MATERIALS AND METHODS: This is a retrospective cohort study conducted at King Fahad Hospital of the University in Al-Khobar from January 1, 2010, to December 31, 2018. Data were collected from both the QuadraMed electronic system and the blood bank transfusion cards. Data were analyzed using IBM SPSS (version 23.0, Chicago, IL, USA).
RESULTS: One hundred and seven out of 556 SCD patients developed alloantibodies with a prevalence of (19.2%). Anti-E was the most identified alloantibody in 37 (34.6%) patients, followed by anti-K in 33 (30.8%) of the alloimmunized SCD patients. We found a clinically significant correlation between the alloimmunization and age and direct antiglobulin test positivity.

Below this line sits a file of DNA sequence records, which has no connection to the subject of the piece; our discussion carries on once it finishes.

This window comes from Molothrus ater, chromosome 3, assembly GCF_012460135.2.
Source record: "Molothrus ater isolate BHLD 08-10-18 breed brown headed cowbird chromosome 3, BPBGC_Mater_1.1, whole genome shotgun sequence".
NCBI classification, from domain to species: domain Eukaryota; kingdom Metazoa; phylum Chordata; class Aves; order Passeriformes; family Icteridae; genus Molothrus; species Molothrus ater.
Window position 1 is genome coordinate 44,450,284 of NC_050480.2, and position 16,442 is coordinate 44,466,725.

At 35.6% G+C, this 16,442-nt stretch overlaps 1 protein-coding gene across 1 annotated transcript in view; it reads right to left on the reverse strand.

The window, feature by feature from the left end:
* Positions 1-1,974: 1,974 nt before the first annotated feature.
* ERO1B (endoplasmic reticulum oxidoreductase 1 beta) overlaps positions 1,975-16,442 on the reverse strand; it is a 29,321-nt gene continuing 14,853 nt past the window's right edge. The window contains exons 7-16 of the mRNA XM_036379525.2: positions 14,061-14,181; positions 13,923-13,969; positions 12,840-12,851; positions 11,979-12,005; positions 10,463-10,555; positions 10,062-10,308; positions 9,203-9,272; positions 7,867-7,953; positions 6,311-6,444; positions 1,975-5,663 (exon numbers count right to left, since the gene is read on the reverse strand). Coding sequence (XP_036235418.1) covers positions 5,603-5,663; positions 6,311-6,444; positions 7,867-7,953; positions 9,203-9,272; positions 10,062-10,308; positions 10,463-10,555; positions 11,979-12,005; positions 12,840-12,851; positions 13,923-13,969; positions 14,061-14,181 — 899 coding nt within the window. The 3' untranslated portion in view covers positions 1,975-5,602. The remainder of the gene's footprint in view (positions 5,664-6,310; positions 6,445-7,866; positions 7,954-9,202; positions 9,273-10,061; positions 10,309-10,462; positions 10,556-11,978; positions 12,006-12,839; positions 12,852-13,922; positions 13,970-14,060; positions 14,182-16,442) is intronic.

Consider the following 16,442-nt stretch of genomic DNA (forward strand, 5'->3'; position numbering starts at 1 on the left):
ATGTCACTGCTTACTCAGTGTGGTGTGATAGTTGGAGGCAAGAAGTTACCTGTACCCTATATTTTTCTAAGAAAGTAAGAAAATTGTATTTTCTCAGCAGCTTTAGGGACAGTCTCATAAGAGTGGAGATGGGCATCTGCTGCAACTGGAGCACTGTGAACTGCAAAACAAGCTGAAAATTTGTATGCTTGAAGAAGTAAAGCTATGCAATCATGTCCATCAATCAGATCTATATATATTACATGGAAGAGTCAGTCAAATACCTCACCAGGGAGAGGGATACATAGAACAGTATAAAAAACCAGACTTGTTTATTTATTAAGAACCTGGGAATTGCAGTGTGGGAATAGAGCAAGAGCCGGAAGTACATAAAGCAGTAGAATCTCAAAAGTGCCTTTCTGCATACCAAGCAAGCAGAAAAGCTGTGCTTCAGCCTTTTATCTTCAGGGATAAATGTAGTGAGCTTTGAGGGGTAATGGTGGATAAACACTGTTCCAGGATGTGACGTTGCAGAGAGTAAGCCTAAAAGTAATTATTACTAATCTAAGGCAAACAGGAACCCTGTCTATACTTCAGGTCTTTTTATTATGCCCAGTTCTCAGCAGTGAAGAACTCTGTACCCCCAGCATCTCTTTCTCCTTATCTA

CONCLUSION: Alloimmunization is a major complication among SCD patients. Moreover, most of the formed alloantibodies were directed toward the Rh and K antigens. All SCD patients should undergo extended RBC phenotyping at the earliest opportunity, including the following RBC antigens (C/c, E/e, K, Jka/Jkb, Fya/Fyb, M/N, and S/s) at a minimum either serologically or by genotyping.

Keywords: Alloimmunization, blood transfusion, sickle cell disease

How to cite this article:
AlDawood RA. The prevalence of cumulative alloimmunization in patients with sickle cell disease at King Fahad University Hospital. J Appl Hematol 2022;13:35-40

How to cite this URL: